For more information, read Petr Topychkanov’s latest report South Asia’s Nuclear Challenges: Interlocking Views from India, Pakistan, China, Russia and the United States.

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Description

Maintaining the balance of power is considered essential to stability and peace. What happens when nuclear weapons enter the equation? Petr Topychkanov, senior researcher at the SIPRI Nuclear Disarmament, Arms Control and Non-proliferation Program, tells Olga and Hugh that nuclear proliferation in South Asia has lessened the intensity of traditional warfare fuelled by local geopolitics. Together they explore what his findings mean more broadly for doctrines of deterrence

It’s not just new nuclear states that pose new challenges for conflict prevention. Petr weighs in on the question of how inclusive and transparent arms control discussions should be, given that to date, they have involved only Russia (and before it the Soviet Union) and the United States. Are broader talks possible, and do countries even want them? What would bring China to the table? Would France or the UK be interested? The latter, after all, has recently heightened the role of ambiguity in its nuclear policy. He also discusses how artificial intelligence, among other new technologies, is altering the nature of warfare and to what extent nuclear weapons encourage restraint in the face of these growing capabilities

For more information, read Petr Topychkanov’s latest report South Asia’s Nuclear Challenges: Interlocking Views from India, Pakistan, China, Russia and the United States.

Description

Maintaining the balance of power is considered essential to stability and peace. What happens when nuclear weapons enter the equation? Petr Topychkanov, senior researcher at the SIPRI Nuclear Disarmament, Arms Control and Non-proliferation Program, tells Olga and Hugh that nuclear proliferation in South Asia has lessened the intensity of traditional warfare fuelled by local geopolitics. Together they explore what his findings mean more broadly for doctrines of deterrence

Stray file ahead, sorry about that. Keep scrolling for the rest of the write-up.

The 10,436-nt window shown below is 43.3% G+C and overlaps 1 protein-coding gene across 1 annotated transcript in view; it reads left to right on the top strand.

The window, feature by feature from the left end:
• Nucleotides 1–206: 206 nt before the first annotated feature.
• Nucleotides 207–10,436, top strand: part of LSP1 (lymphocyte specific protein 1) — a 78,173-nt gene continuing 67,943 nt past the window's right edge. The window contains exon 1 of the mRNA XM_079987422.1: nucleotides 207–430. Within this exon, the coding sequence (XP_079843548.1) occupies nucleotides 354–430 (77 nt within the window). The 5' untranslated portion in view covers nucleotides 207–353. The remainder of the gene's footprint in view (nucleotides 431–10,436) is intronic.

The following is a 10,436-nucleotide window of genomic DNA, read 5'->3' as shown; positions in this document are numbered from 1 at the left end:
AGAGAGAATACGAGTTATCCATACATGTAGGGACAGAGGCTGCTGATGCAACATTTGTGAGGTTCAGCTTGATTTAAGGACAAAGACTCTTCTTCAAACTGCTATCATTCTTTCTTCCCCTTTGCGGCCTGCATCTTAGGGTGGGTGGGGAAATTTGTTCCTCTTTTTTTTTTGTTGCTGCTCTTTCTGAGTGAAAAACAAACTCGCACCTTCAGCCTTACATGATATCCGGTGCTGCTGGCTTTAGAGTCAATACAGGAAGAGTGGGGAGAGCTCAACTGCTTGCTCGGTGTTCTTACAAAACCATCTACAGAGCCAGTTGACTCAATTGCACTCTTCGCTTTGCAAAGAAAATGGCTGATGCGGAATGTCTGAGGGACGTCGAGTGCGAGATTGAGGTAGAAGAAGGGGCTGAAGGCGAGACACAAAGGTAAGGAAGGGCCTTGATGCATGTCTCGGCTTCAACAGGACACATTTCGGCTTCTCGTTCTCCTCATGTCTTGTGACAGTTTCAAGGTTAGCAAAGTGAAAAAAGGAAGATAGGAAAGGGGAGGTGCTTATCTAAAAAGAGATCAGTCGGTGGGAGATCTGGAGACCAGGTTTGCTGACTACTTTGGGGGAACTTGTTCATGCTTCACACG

It’s not just new nuclear states that pose new challenges for conflict prevention. Petr weighs in on the question of how inclusive and transparent arms control discussions should be, given that to date, they have involved only Russia (and before it the Soviet Union) and the United States. Are broader talks possible, and do countries even want them? What would bring China to the table? Would France or the UK be interested? The latter, after all, has recently heightened the role of ambiguity in its nuclear policy. He also discusses how artificial intelligence, among other new technologies, is altering the nature of warfare and to what extent nuclear weapons encourage restraint in the face of these growing capabilities

For more information, read Petr Topychkanov’s latest report South Asia’s Nuclear Challenges: Interlocking Views from India, Pakistan, China, Russia and the United States.

Share

Embed